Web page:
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Tuesday, March 2, 2021
Home Government Florida bill would require a warrant to access location data on electronic...

Florida bill would require a warrant to access location data on electronic devices

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Denys Prykhodov / Shutterstock.com

Focus on the Legislature

There are at least 300 million cell phones in use in the United States – 96 for every 100 people – and the Pew Research Center estimates 276.7 million Americans are cell phone service subscribers.

Florida Sen. Jeff Brandes, R-St. Petersburg, has again submitted a bill that would protect Florida’s 20.8 million wireless service subscribers from a digital loophole in the Fourth Amendment that allows law enforcement to legally access GPS location data in someone’s cell phone without a warrant.

The bill, Senate Bill 144, was pre-filed on Dec. 4 for the 2021 legislative session. Brandes has now filed the same bill four times. The three previous iterations never made it out of the Senate Judiciary Committee.

“The Legislature recognizes the subjective expectation of privacy in real-time cell-site location data, real-time precise global positioning system location data, and historical precise global positioning system location data which society is now prepared to accept is objectively reasonable,” the bill reads. “As such, the law enforcement collection of the precise location of a person, cellular phone, or portable electronic communication device without the consent of the person or owner of the cellular phone or portable electronic communication device should be allowed only when authorized by a search warrant issued by a court of competent jurisdiction and should remain under the control and supervision of the authorizing court.”

SB 144 would not only require a warrant to access electronic information on cell phones, but to access any other electronic devices that connect to the internet, including home assistant devices like Amazon’s Alexa.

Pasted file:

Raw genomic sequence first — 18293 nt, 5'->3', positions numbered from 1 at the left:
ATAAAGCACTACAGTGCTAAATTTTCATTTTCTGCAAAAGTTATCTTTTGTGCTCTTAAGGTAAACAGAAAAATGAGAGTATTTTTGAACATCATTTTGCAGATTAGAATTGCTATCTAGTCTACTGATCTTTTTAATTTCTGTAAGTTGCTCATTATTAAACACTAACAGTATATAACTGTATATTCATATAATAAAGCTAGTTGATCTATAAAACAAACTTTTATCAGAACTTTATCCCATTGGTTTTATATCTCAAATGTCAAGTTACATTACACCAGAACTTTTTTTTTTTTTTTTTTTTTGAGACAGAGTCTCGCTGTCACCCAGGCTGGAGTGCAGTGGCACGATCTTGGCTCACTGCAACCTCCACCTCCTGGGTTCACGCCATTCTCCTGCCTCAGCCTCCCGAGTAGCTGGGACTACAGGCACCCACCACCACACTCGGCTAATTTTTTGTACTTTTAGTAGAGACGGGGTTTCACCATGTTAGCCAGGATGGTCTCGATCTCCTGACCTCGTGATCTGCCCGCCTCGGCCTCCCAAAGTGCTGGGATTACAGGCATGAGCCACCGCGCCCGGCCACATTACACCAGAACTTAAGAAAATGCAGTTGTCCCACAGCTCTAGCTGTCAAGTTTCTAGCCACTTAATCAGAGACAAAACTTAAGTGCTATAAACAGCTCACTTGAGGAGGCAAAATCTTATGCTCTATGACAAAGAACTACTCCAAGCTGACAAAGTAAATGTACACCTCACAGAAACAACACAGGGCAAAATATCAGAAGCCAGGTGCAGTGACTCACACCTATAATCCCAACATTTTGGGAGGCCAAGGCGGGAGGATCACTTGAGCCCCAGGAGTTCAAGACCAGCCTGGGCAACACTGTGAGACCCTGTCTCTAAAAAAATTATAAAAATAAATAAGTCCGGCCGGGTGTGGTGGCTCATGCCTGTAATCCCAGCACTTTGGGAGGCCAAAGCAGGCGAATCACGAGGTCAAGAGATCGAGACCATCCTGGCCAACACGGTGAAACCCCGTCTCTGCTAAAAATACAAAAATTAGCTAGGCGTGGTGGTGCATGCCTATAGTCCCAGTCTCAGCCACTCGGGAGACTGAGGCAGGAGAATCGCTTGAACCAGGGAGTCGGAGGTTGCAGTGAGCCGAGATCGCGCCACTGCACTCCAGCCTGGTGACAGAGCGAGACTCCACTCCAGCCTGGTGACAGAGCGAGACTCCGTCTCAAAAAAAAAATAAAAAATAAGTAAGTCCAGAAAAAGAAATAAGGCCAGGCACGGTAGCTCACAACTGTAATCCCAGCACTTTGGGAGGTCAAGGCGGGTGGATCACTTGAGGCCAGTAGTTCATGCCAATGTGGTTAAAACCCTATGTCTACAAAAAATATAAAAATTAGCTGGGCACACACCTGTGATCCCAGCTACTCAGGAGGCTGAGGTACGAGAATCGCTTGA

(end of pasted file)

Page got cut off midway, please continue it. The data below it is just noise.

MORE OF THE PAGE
“These devices can store, and encourage the storing of, an almost limitless amount of personal and private information,” the bill reads. “Often linked to the Internet, these devices are commonly used to access personal and business information and databases in computers and servers that can be located anywhere in the world.”

Supreme Court rulings in 2012’s United States v. Jones and 2018’s Carpenter v. United States determined that while subscribing to a cellular service is voluntarily, “the simple act of turning on your phone doesn’t result in the forfeiture of your 4th Amendment rights.”

In Carpenter v. United States, the court ruled the use of cell site location information (CSLI) is not subject to the “third party doctrine,” which holds individuals have a “reduced expectation of privacy” when they knowingly share information with a third party, such as cell phone companies, and therefore, warrants are not required.

However, while “wiretapping” a land line or cell phone requires a warrant, law enforcement nationwide has created a maze of loopholes and exceptions that can vary state to state using “third party doctrine” and varying definitions of the term “search.”

According to a report from Upturn, a Washington, D.C.-based civil society organization, 2,000 of the nation’s 18,000 law enforcement agencies, including 50 of the U.S.’s largest police departments, have purchased mobile device forensic tools (MDFTs) that, essentially, circumvent privacy rights.

“Law enforcement has repeatedly talked about the need for access to locked phones to solve serious crimes such as terrorism, murder and child pornography. But it’s hardly the case that law enforcement uses these tools only when investigating such crimes,” the report states. “In fact, these highly invasive tools are also used to investigate a host of lesser crimes. The report cites the following examples: “graffiti, shoplifting, marijuana possession, prostitution, vandalism, car crashes, parole violations, petty theft, public intoxication, and the full gamut of drug-related offenses.”

Brandes’ SB 114 is among 61 Senate bills and 19 House bills that had been pre-filed by Monday morning for the 60-day 2021 legislative session, which begins March 3.

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